Film review: Hadewijch

Film still for Film review: Hadewijch

Militantly uncompromising, Bruno Dumont’s portrait of a nun turning to Islam sees the master of enigmatic mysticism himself swap condescension for compassion, says Jonathan Romney

French director Bruno Dumont has a reputation as a provocateur, but it’s sometimes far from easy to pin down the exact nature of his provocation – which is surely provocation in itself. In his earlier films – notably the US-shot misstep Twentynine Palms (2003) – an emphasis on sex and violence made Dumont easier to stereotype as the missing link between Bresson and Gaspar Noé. But in Hadewijch and last year’s Hors Satan, Dumont has found a new register of enigmatic subtlety that – together with a reaffirmed attention to starkly distinctive landscape photography – has resulted in two films that more than match up to his remarkable debut La Vie de Jésus (1997).

To sum up Hadewijch briefly would not only require a spoiler alert (capsule synopsis: novice nun turns Islamic fundamentalist) but would also suggest the premise of black farce à la Chris Morris. This being a Dumont film, the premise and its execution are to be taken very seriously, though not perhaps at face value. It’s worth noting that Hadewijch is riddled with gaps and ambiguities, not the least being that while we see former novitiate Céline and her companion Nassir travelling in tense silence on the métro immediately before an explosion at the Arc de Triomphe, we never see either of them plant a bomb. We’re left to decide whether Céline really has turned terrorist, or whether the blast is perhaps to be read as a visual metaphor for her nature as an unexploded faith bomb on a short fuse.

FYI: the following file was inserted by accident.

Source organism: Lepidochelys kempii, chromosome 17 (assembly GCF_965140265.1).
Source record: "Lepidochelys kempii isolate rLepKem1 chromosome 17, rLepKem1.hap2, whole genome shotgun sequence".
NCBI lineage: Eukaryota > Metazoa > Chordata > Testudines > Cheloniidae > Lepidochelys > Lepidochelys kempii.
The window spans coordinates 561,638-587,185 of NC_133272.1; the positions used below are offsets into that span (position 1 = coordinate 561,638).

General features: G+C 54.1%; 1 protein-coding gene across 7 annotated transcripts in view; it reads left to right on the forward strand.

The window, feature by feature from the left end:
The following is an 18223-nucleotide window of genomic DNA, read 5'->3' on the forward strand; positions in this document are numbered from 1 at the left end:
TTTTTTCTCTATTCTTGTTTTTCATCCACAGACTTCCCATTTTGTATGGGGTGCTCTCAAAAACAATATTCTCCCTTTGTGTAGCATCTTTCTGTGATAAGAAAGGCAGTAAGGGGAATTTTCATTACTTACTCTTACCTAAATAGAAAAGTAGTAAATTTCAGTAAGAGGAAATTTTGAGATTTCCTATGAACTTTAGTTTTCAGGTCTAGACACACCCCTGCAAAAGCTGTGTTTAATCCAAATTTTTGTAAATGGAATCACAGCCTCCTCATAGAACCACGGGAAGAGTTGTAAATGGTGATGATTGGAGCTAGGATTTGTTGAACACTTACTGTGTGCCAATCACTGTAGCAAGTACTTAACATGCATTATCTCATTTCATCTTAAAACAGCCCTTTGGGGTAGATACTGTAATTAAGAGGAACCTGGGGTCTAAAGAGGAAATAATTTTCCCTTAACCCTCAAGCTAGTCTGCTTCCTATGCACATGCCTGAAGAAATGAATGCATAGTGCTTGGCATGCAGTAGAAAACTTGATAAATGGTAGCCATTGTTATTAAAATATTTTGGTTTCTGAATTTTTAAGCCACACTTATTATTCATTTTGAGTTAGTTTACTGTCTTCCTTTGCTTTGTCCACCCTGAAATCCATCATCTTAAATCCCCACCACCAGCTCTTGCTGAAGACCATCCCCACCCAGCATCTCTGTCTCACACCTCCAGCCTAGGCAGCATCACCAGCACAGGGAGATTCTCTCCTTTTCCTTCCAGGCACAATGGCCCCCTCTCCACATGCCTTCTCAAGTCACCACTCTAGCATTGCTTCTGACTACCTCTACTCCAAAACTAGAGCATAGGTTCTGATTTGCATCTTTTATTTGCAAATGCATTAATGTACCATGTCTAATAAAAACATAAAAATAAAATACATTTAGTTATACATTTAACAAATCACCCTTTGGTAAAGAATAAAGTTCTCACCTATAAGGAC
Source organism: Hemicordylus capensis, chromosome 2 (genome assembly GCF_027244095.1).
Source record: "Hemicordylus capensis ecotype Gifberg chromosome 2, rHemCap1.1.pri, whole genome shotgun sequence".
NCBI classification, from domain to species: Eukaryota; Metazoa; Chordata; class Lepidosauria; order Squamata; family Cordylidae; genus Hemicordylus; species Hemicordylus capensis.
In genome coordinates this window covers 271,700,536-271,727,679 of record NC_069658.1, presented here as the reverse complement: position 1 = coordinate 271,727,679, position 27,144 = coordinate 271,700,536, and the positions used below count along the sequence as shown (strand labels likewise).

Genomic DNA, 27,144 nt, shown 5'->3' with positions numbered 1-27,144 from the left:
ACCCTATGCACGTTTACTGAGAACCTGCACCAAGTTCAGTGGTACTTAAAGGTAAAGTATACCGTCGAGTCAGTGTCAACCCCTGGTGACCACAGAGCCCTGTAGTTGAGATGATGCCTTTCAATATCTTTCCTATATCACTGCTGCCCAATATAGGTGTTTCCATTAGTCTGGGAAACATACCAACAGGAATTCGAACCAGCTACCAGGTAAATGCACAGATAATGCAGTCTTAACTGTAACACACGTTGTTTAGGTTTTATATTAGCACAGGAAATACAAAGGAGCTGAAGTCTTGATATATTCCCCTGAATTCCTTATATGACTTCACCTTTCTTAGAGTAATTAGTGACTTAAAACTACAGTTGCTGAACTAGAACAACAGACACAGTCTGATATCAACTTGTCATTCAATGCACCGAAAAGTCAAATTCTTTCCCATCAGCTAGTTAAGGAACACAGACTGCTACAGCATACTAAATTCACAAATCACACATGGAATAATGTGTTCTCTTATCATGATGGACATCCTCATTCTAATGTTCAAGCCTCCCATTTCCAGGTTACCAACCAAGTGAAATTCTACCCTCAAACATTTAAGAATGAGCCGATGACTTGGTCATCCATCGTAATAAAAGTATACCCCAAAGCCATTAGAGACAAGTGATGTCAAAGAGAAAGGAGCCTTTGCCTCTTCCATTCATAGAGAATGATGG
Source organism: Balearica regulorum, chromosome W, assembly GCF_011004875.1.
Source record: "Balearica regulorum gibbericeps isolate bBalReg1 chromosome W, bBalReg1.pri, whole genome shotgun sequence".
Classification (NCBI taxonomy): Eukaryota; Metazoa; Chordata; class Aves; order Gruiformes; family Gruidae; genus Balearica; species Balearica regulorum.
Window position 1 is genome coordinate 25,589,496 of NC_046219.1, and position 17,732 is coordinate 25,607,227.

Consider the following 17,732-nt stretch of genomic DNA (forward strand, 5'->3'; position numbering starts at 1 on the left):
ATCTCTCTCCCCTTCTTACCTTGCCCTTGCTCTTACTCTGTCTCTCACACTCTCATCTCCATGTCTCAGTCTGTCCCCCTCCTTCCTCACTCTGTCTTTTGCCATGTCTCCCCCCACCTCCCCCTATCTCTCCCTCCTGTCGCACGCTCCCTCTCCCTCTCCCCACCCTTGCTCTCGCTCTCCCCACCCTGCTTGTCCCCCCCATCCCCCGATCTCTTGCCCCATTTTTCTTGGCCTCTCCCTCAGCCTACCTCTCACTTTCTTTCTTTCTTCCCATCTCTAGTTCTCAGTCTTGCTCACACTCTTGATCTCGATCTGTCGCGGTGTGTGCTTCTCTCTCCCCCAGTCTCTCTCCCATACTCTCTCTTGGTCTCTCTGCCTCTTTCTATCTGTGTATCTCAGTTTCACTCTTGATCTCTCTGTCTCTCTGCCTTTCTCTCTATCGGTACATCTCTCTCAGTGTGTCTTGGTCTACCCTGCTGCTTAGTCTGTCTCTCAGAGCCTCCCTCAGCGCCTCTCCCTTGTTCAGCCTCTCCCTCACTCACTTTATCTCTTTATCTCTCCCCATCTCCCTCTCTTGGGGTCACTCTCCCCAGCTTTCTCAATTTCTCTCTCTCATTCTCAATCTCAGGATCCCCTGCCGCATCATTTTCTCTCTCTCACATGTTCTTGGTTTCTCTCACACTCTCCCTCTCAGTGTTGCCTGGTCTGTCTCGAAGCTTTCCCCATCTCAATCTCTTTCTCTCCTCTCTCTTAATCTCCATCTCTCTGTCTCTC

The central ambiguity underlying the film only becomes apparent from Dumont’s statements in interview: the idea that, while the director considers himself in no way religious, he is deeply committed to the idea of mysticism. For most of us earthly filmgoers this will be an inscrutable paradox, especially in an overtly theological drama about a profoundly, even morbidly religious protagonist, whose self-denying habits – says her Mother Superior – suggest an impious yen for martyrdom.

The film is named after a 13th-century female mystic. It’s only near the end that we hear a nun calling Céline ‘Hadewijch’; earlier, Céline tells Nassir that it is the name of the convent, which she calls “the place where I was born”. The film depicts Céline’s agonised journey towards the divine – a journey that leads to a suicide attempt, seemingly a final stab at martyrdom. This ending is preceded rather magnificently by Céline’s soliloquised prayer, a quasi-operatic lament scored by the eerily spiritual music of the early 20th-century composer André Caplet (Hadewijch is Dumont’s most musical film, also taking in live performances of Bach and, representing the thrill of the worldly, energetic accordion punk).